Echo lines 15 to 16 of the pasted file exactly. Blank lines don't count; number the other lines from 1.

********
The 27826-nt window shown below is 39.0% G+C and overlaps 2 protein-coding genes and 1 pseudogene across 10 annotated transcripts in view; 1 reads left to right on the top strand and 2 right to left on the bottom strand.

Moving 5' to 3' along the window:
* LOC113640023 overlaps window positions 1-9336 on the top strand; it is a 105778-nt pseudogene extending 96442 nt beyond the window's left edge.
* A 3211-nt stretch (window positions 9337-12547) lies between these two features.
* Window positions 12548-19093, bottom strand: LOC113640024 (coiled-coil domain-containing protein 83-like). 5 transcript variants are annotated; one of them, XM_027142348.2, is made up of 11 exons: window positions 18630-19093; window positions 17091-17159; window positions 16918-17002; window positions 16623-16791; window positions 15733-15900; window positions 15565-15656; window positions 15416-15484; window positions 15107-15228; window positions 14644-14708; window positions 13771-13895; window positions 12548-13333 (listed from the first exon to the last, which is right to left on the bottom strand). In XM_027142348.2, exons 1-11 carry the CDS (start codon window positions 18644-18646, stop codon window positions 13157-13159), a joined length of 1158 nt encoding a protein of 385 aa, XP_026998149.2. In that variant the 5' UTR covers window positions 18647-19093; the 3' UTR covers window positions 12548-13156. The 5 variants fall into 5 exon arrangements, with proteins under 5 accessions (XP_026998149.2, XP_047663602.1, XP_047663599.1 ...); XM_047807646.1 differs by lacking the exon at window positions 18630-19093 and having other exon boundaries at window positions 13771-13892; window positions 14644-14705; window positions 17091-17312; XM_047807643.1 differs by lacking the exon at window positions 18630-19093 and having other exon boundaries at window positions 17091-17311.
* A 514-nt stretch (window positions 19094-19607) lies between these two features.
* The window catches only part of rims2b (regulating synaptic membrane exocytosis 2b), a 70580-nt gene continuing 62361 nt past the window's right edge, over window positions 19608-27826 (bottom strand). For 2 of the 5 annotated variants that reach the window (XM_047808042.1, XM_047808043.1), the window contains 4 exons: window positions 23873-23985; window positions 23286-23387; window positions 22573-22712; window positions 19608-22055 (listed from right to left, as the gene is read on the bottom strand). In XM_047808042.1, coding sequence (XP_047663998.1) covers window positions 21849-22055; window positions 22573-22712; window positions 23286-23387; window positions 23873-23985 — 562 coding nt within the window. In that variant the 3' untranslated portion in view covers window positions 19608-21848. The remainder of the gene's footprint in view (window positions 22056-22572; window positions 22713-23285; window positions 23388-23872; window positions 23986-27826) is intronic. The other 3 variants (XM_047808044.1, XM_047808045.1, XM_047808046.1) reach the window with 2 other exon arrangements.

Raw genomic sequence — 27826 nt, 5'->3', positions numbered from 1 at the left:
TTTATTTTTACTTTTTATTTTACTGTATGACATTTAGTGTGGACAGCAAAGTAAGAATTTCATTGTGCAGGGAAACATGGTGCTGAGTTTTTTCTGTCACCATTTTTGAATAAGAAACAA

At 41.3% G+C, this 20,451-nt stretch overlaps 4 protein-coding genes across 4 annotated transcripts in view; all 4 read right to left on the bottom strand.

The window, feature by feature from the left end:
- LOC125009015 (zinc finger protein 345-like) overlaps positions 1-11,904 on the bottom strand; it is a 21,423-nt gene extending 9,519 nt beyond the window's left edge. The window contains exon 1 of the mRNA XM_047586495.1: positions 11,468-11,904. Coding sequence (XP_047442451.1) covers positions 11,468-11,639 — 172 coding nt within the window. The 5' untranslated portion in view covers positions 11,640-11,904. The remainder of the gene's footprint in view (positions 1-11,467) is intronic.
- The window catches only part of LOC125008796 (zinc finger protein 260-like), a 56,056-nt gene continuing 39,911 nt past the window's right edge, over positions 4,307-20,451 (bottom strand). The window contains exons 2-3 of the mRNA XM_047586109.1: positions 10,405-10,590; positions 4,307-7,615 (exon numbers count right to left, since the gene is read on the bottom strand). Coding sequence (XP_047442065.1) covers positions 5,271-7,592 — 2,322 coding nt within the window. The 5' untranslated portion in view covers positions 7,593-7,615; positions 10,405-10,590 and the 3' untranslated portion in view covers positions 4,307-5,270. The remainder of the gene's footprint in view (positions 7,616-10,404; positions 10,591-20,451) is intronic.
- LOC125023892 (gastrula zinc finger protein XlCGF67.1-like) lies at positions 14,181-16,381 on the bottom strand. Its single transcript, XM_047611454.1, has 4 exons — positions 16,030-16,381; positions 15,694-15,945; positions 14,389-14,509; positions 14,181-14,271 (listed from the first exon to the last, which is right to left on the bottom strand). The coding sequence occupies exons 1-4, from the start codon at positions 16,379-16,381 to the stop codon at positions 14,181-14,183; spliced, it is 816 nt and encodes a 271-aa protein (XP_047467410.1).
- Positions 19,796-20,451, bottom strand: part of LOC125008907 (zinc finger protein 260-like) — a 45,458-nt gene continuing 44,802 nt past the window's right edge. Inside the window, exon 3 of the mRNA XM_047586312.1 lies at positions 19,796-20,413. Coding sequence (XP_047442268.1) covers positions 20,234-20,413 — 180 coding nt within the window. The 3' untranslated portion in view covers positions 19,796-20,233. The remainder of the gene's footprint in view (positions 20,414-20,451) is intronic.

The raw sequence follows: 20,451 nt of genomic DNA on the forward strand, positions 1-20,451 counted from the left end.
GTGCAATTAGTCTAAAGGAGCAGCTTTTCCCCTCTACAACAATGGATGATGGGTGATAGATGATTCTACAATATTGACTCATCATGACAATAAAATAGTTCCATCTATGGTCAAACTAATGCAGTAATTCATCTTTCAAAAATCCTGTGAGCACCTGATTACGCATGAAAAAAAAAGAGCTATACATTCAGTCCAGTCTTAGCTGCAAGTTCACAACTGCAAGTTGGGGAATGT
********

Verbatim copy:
- Positions 19,796-20,451, bottom strand: part of LOC125008907 (zinc finger protein 260-like) — a 45,458-nt gene continuing 44,802 nt past the window's right edge. Inside the window, exon 3 of the mRNA XM_047586312.1 lies at positions 19,796-20,413. Coding sequence (XP_047442268.1) covers positions 20,234-20,413 — 180 coding nt within the window. The 3' untranslated portion in view covers positions 19,796-20,233. The remainder of the gene's footprint in view (positions 20,414-20,451) is intronic.

The raw sequence follows: 20,451 nt of genomic DNA on the forward strand, positions 1-20,451 counted from the left end.